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MU veterinary professor receives award for 'professional excellence'

Friday, August 26, 2011 | 5:18 p.m. CDT; updated 5:23 p.m. CDT, Saturday, August 27, 2011

COLUMBIA — An MU professor of veterinary neurology has been recognized for professional excellence by the American College of Veterinary Internal Medicine.

Dennis O'Brien was the 2011 recipient of the Robert W. Kirk Award for Professional Excellence, given for outstanding achievements and dedicated service to the veterinary profession, according to a news release from the MU College of Veterinary Medicine.

"I was kind of humbled because it's really the result of a team effort by a lot of people who all contribute," O'Brien said. "It was kind of embarrassing to be singled out as the person to get the award."

O'Brien helped found the Comparative Neurology Program at MU, which is dedicated to researching degenerative and developmental diseases in domesticated animals and using this knowledge to develop treatments for people and animals.

His work has focused heavily on researching genetic disorders in the nervous systems of domesticated animals. Some of his research has centered on Parkinson's disease in dogs.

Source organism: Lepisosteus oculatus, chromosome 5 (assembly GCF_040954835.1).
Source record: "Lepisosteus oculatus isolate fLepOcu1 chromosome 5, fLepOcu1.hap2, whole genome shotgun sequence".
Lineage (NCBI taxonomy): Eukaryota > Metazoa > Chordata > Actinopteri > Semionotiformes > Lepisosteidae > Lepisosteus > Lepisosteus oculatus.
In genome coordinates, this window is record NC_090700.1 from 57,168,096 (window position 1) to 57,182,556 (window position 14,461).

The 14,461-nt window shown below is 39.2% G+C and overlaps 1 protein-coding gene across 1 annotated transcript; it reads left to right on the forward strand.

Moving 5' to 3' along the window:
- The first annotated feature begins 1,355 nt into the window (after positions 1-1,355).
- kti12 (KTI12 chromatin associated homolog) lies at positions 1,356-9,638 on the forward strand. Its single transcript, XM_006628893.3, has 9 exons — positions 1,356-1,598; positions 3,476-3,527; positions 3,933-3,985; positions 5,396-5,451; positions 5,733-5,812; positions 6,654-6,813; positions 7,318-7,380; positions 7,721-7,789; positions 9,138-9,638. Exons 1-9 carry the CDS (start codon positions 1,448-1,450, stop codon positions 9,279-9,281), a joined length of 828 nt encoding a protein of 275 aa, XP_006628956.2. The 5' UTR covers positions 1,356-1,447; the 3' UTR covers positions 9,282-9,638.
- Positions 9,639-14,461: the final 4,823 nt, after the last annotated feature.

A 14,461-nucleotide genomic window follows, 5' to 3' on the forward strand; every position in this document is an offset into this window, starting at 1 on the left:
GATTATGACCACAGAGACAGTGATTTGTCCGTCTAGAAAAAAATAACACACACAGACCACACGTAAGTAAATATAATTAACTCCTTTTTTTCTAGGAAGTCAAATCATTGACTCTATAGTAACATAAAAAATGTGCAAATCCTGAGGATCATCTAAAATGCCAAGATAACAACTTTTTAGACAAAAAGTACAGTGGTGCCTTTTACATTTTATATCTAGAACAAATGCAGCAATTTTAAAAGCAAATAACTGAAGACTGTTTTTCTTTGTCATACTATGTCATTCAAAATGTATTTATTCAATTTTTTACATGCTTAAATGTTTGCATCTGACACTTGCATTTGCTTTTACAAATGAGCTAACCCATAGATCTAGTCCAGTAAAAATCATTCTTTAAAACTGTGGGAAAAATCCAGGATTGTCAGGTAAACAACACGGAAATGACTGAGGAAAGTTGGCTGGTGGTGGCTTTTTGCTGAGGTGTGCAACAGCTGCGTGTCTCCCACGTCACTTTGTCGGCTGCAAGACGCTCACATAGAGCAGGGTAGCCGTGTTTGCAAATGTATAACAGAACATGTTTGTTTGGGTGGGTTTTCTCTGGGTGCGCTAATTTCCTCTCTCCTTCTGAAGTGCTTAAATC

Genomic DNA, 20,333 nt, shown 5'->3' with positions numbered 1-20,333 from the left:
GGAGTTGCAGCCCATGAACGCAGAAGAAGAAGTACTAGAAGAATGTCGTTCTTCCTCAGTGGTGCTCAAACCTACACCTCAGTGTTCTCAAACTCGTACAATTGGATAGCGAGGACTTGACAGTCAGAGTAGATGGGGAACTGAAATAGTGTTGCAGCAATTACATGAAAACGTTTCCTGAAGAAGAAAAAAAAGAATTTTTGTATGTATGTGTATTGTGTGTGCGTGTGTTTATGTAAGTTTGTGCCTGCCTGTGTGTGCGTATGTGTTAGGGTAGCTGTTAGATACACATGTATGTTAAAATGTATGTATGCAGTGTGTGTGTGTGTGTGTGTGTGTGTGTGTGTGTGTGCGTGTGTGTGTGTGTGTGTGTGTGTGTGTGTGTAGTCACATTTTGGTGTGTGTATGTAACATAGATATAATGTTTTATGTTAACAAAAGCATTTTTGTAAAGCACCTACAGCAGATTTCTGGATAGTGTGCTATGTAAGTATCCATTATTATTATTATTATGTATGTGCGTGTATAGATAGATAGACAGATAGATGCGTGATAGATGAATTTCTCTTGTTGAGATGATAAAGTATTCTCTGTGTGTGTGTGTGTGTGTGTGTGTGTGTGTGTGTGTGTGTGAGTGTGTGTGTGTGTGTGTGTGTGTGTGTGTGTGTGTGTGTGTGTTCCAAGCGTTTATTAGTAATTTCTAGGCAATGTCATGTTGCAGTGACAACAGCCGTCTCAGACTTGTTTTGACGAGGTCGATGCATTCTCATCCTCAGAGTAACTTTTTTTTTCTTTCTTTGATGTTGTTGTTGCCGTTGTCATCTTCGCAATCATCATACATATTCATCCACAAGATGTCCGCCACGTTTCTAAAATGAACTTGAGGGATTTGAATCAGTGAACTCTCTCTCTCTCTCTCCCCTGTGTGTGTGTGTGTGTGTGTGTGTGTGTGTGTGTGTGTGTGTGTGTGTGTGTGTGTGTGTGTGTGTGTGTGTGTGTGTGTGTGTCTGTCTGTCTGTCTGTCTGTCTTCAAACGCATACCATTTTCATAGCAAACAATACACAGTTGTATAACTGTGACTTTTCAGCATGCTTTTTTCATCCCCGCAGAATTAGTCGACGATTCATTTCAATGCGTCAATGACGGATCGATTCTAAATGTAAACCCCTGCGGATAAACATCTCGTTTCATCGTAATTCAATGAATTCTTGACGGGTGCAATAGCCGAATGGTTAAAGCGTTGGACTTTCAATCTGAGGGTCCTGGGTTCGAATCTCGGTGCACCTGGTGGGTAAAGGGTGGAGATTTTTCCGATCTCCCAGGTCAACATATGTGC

"The bottom line is that dogs and people suffer from a lot of the same diseases, so anything that we can learn about this disease in one species helps us deal with that disease in another species," he said.

O'Brien said he hopes his research can lead to genetic tests for these disorders in dogs as well as treatments for them.

"All of his colleagues and students here at Mizzou have long known what an incredible clinician and scientist he is, but it was great to see his contributions so prominently recognized," said Leah Cohn, a professor of veterinary internal medicine at MU and president of ACVIM, in the release.

O'Brien began working at MU as an assistant professor of veterinary neurology in 1985, and he became a full professor in 2003, according to the release . He received his Doctor of Veterinary Medicine from the University of Illinois in 1975 and earned his doctorate in neuroscience in 1987.


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